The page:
SAVES driver Kay Barton, who also is a recently-certified EMT and the 2011 SAVES rookie of the year, has been on the job about 18 months. Barton, 68, is a retired PE teacher and coach.
“Ever since I was young, I’ve been taught by my parents to give back to the community when you can,” she said about why she decided to volunteer for SAVES. “When I retired from teaching … I was thinking, what is the best way to give back? I saw an ad that SAVES needed drivers. I have a Harley, I like to drive fast, I figured I could drive an ambulance.”
Since the paramedics all are and must be certified EMTs, the drivers can only help with basic aid, such as lifting people into the ambulance. Barton decided very quickly she wanted to be of greater assistance on the job, so she took the certification courses and passed this past February.
“It’s been very rewarding, more people should do this,” Barton said. “Volunteering is the best way to pay back and keep your community at the level it’s at. If people don’t volunteer and give of themselves, the community will suffer.”
It’s the dearth of volunteers and trained professionals alike, in fact, that the EMS industry as a whole suffers from, said SAVES Executive Director Jeff VanBeveren.
“Not enough people want this job,” he said. “People have recognized that industry-wide, there’s not a lot of avenues to go in EMS. And there’s a high burnout rate. Nursing pays much better, so that’s what a lot of people do, look for other careers.”
Since SAVES is a non-profit organization and relies on donations for all of its subsistence, the other challenge it faces is funding. Every year they have two major fundraising campaigns — ‘Fun in the Sun’ in June and ‘Coming to the Rescue’ in November.
“We’re lucky in that we operate in demographic with a very supportive community and municipality — Skaneateles village and town and the town of Spafford — and we’re very grateful for that,” VanBeveren said.
In fact, May was the five-year anniversary of SAVES moving into its current building and out of the police station behind the old fire department on Fennell Street. The move was an invaluable improvement for SAVES and its ability as an organization to provide an outstanding service to the community, VanBeveren said.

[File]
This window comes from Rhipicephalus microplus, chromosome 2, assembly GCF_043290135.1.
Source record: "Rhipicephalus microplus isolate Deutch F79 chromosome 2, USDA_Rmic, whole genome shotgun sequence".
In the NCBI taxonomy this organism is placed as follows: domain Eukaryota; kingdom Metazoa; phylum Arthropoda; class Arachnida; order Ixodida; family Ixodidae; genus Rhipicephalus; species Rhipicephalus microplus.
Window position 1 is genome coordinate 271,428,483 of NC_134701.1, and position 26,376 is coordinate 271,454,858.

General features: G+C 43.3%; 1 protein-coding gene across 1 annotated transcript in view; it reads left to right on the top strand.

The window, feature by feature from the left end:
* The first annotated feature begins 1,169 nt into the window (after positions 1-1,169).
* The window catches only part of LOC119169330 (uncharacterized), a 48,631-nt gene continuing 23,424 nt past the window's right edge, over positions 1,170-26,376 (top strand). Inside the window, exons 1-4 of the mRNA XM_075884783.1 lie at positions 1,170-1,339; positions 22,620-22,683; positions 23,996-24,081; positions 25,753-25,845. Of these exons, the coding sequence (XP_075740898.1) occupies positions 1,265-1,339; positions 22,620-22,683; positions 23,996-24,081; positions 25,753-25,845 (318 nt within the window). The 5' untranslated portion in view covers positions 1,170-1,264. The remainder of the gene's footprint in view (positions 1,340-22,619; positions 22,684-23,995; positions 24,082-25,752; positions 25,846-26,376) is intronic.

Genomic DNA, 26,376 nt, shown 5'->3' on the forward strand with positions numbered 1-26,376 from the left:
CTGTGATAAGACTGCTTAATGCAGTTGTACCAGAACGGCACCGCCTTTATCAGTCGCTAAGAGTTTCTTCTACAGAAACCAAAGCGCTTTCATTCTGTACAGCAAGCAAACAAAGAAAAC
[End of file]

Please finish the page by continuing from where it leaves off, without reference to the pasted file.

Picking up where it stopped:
It allowed the SAVES personnel to work 12-hour shifts in a building with the comforts of home: a lounge with games and a television, nice bedrooms with privacy, showers and lockers, and washers and dryers to clean the linens — SAVES had none of these things before. The EMTs and drivers would sleep in a reclining chair and not be able to shower.
“The move really helped us to continue to retain the volunteers we have, and bring in a few new ones,” Vanbeveren said.
The future continues to hold the challenges of staff and funding, and everyone at SAVES is eager for more community participation in their organization.
“We would like to see more people buy raffle tickets and come volunteer,” VanBeveren said. “We also have a great meeting room people can and do use, and offer health lectures and CPR training.”
“I would love for the public to take more of an interest in us and stop down,” Carlson said. “People can always come down and we’ll give them a tour of the ambulance or the building, or a quick rundown of our operations.”
For more information about SAVES visit their website at savesambulance.com or call their non-emergency number, 685-5217.
Jason Emerson is editor of the Skaneateles Press. He can be reached at email@example.com.
Jason Emerson is editor of the Cazenovia Republican and Eagle Bulletin newspapers.